So far all the finite categories I have encountered fall into one of these c̶a̶t̶e̶g̶o̶r̶i̶e̶s̶ sets:

  • finite monoids
  • finite preorders
  • just formal devices to explain, what a "diagram" in another (infinite) category is

Are there any other finite categories, which are not monoids or preorders, which are interesting by themselves?

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    $\begingroup$ To the extent that we really mainly care about monoids because they act on things, arguably your first example is a special case of your third example. $\endgroup$ – Eric Wofsey Jul 1 '16 at 5:38

One example is what is called a fusion system.

A fusion system is a category where the objects are the subgroups of some fixed $p$-group $S$ and where the morphisms is a subset of the set of injective homomorphisms between the subgroups which contains all those induced by conjugation by some element from $S$.
Further, it is required that any morphism $\varphi$ from $P$ to $Q$ factors through the inclusion of $\varphi(P)$ into $Q$ and that the inverse homomorphism $\varphi^{-1}: \varphi(P)\to P$ is also in the category.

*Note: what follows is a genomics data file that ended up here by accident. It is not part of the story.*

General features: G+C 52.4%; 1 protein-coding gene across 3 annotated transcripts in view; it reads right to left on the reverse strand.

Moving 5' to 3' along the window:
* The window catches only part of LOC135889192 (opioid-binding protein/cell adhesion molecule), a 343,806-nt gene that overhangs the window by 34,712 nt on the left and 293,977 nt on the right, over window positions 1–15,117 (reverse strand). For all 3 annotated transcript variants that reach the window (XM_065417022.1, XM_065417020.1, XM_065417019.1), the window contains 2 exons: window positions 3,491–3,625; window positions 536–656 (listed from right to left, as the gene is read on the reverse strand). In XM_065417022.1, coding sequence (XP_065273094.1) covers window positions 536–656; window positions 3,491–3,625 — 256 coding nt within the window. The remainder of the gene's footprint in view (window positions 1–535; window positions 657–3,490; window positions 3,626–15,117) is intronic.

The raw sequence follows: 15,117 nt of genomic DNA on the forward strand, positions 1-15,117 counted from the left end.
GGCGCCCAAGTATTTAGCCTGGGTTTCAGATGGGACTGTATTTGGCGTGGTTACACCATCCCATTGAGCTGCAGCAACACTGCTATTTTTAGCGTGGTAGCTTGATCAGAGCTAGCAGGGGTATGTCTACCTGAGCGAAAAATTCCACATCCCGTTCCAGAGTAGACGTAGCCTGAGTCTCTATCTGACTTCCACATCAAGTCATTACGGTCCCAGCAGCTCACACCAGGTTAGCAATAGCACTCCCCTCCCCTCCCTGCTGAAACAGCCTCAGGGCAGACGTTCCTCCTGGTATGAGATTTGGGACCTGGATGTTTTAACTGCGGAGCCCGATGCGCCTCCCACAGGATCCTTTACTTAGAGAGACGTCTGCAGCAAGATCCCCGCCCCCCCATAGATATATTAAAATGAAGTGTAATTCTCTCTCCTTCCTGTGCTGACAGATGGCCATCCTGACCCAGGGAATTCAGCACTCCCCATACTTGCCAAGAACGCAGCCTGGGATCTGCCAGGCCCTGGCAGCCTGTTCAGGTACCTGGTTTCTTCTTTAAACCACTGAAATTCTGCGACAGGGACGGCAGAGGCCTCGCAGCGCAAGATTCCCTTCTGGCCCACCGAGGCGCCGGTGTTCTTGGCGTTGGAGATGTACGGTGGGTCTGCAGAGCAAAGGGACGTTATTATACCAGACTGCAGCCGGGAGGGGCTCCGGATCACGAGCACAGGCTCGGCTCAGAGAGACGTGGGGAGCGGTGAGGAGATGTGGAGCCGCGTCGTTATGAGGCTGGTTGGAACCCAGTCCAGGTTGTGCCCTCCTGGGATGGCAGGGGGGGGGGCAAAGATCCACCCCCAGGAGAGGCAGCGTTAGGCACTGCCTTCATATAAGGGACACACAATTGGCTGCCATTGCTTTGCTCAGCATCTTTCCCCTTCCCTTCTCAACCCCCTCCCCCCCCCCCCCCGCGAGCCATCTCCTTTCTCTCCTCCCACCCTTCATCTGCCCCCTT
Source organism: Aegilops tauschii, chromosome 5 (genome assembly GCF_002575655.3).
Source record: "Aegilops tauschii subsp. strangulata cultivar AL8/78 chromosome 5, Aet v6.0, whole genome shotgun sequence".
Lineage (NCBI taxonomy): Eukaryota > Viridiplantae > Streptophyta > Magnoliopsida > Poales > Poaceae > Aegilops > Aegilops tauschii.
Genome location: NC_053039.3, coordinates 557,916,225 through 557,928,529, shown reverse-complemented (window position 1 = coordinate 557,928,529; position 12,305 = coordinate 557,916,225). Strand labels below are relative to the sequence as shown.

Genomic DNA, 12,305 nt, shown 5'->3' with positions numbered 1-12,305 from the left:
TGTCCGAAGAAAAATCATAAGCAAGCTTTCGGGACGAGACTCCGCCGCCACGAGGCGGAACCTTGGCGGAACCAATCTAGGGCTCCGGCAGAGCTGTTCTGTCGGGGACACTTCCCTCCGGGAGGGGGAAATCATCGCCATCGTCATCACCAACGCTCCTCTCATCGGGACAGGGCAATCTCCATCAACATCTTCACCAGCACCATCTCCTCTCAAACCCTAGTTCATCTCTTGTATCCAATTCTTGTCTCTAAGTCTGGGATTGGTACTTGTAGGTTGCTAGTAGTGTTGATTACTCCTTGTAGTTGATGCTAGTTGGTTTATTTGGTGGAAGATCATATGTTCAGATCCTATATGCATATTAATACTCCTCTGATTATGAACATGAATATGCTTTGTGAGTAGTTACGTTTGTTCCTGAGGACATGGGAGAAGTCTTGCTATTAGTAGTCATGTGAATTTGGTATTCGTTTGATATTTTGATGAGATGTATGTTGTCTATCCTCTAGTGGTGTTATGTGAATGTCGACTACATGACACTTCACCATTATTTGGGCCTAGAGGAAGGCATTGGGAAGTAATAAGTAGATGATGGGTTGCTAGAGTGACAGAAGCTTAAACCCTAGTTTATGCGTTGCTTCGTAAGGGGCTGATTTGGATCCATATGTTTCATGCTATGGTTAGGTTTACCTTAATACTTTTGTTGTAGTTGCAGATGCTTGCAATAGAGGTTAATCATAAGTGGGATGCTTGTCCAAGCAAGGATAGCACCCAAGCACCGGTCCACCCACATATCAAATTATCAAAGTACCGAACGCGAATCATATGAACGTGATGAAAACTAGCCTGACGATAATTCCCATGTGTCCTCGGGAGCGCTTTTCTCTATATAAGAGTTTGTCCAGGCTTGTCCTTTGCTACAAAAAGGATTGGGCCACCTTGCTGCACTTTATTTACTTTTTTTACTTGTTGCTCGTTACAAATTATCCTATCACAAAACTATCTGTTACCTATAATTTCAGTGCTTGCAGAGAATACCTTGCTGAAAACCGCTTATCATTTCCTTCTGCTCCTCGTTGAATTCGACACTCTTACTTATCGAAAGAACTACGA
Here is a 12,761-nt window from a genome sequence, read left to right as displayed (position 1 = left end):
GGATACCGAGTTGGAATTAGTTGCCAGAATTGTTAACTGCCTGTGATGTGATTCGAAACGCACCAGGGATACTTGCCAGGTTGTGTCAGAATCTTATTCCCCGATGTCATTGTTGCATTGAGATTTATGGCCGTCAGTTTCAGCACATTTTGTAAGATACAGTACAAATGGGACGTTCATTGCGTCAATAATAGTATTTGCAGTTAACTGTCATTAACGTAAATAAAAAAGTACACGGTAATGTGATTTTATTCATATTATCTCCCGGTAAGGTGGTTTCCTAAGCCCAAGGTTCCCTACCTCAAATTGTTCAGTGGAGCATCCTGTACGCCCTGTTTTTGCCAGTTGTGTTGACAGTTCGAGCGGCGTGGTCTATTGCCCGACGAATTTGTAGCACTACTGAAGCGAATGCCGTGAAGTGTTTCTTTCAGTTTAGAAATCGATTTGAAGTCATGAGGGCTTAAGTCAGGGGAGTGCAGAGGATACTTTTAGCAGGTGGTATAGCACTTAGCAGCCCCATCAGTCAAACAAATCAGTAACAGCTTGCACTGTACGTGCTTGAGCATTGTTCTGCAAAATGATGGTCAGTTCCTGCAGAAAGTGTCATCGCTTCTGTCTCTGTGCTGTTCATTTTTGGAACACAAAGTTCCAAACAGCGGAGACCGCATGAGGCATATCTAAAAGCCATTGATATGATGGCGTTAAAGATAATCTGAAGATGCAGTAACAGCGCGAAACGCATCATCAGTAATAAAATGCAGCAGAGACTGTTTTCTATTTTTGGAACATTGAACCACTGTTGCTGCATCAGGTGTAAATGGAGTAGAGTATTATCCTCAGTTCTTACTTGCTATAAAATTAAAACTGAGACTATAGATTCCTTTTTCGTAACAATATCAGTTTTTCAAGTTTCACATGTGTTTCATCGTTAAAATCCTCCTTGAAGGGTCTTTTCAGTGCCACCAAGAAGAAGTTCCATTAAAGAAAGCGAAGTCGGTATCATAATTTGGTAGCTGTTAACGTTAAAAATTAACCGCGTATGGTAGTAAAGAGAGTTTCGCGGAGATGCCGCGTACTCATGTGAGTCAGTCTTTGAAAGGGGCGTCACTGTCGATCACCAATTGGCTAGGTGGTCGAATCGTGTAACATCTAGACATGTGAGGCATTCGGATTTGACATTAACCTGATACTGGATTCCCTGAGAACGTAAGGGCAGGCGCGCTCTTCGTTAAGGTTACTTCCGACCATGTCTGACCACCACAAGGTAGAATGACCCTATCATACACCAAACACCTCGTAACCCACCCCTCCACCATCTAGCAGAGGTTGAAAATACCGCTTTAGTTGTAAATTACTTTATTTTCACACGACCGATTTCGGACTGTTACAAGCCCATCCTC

These are meant as a generalization of the fusion structure on the set of subgroups of a $p$-Sylow subgroup of a finite group, and they have been studied extensively over the past 10 years or so, especially by people in various areas if algebraic topology.

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  • $\begingroup$ This reminds me of the orbit category of a finite group, the domain of a Mackey functor, which has quite a lot of structure. $\endgroup$ – Kevin Arlin Jul 1 '16 at 16:55

I like the Mathieu Groupoid $M_{13}$.

Also, for any group $G$ acting on a set $X$ there is the action groupoid $X/\!/G$ with objects the elements of $X$ and with morphisms $x_1 \to x_2$ given by the elements of $G$ such that $g \cdot x_1 =x_2$. (Of course, if $G$ and $X$ are finite, so is $X/\!/G$.)

(Maybe these don't quite count, as any groupoid is equivalent to a disjoint union of groups and you already mentioned monoids...)

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